Because lawmakers have not acted to replenish the dwindling Highway Trust Fund, states will soon face a 28 percent cut in federal funding for repairs to roads and bridges, warned Transportation Secretary Anthony Foxx on Tuesday.
"These cash-management procedures will begin on Aug. 1, 2014, for programs funded out of the Highway Account, with states receiving notification of their first proportional share on Aug. 11, 2014," writes Foxx in his letter to transportation officials in all 50 states.
However, in a blog on the department's website that accompanied the letter's announcement, Foxx also writes, "The good news, at least, is that Congress can still choose to act when they return from recess."
Foxx is referring to what the Obama administration hopes will be lawmakers' efforts starting next week to find more money for the fund, which is projected be exhausted by Sept. 30. An 18.4 cent gas tax and other fuel taxes have financed the fund, but those have not been keeping up with inflation and the amount and costs of the projects it has been financing.
Foxx's letter Tuesday is an effort by the administration to turn up the heat on lawmakers to find some additional money. It tells state officials that unless a resolution is found, a new "cash management plan" will be put in place at the start of August.
"Under the new plan, we'll use the same percentage each state is assigned annually to determine how much they'll receive of whatever is left in the fund," writes Foxx. But he adds that states will not be paid their percentage as they send in their bills, and, instead, "every two weeks as money from the gas tax trickles into the fund."
"On average, states will see a 28 percent drop in federal transportation dollars. Depending on how they manage the funds, each state will feel the effects differently, but everyone will feel the impact sooner or later," he writes.
The administration has projected that delays could hit hundreds of road projects around the country and impact thousands of jobs.
Foxx's letter goes on to say that in the event that the shortfall continues into the fall, the Mass Transit Account will also reach a critical point. "Should that occur, the Department will be providing specific guidance on the Federal Transit Administration's approach in managing the resources available to transit agencies," states Foxx's letter.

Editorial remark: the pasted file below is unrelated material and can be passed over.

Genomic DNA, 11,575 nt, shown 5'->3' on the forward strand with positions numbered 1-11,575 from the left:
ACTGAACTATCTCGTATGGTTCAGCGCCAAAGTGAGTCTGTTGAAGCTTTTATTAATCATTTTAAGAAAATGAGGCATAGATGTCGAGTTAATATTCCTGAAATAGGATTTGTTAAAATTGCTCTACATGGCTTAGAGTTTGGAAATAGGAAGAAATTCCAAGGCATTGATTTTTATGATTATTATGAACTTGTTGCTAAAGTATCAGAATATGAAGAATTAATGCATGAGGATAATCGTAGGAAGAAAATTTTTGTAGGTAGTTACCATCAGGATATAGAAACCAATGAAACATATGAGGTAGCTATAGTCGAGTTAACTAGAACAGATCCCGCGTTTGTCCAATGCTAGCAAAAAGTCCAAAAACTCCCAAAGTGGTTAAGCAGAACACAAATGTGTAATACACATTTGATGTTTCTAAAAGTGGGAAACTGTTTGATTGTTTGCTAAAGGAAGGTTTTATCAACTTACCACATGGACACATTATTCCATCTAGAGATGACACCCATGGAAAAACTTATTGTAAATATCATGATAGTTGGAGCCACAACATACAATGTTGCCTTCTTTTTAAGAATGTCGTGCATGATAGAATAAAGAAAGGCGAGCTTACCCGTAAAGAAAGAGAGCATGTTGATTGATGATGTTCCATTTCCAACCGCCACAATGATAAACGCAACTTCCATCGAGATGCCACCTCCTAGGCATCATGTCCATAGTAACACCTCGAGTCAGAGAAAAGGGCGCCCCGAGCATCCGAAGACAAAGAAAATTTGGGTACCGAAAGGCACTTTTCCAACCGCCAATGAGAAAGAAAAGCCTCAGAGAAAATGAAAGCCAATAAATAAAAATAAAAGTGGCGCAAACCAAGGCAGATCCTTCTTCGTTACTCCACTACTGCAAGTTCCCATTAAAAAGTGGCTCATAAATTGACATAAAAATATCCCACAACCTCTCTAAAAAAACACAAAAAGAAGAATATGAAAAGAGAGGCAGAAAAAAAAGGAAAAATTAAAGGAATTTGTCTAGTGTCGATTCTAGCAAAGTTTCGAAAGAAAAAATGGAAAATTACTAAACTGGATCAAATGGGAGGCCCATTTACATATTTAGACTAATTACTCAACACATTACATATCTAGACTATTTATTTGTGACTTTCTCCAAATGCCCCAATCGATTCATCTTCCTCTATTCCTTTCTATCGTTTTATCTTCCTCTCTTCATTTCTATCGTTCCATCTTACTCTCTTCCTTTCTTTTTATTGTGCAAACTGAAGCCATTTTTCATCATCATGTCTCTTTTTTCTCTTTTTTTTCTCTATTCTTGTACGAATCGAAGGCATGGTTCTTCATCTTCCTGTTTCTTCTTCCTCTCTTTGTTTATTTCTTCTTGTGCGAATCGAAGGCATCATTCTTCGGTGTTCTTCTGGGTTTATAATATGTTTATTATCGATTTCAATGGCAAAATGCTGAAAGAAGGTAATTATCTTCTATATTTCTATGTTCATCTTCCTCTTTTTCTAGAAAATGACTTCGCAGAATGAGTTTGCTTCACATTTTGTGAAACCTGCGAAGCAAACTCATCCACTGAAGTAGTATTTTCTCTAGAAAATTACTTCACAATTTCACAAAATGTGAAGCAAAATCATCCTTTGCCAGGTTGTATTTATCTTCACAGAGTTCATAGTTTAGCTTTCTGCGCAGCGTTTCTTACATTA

But in his blog item, Foxx reiterates of the lawmakers, "They still have some time."
In the meantime, some conservative groups and Republican lawmakers are seizing on the funding shortfall as an opportunity to reopen a policy debate over the fund itself. And they are downplaying the dire warnings of not moving quickly to replenish the fund as is while they engage in that debate.
In fact, many conservatives say it is time for Congress to consider "evolving" the federal government out of some transportation decisions and to give more authority to the states. They point to legislation—such as a measure introduced by Sen. Mike Lee, R-Utah, and Rep. Tom Graves, R-Ga.—that would phase out the federal gasoline gas and turn over most of the federal transportation program to statehouses.
But in a statement on Tuesday, Senate Budget Committee Chairman Patty Murray chimed in on what she said is a clock "winding down for Congress to avoid lurching toward another unnecessary crisis—this time with a construction shutdown."
"Workers and businesses shouldn't have to pay the price for another manufactured crisis out of Washington, D.C.—so I hope Republicans find a way to push the tea party aside and avoid this crisis," said Murray. "Republicans have refused to work with us this year on immigration reform and other policies that would create jobs, but hopefully they can at least work with us to prevent jobs from actively being destroyed."
Later Tuesday, President Obama was to speak at the front of the Key Bridge in Washington to push for a plan to replenish the highway fund.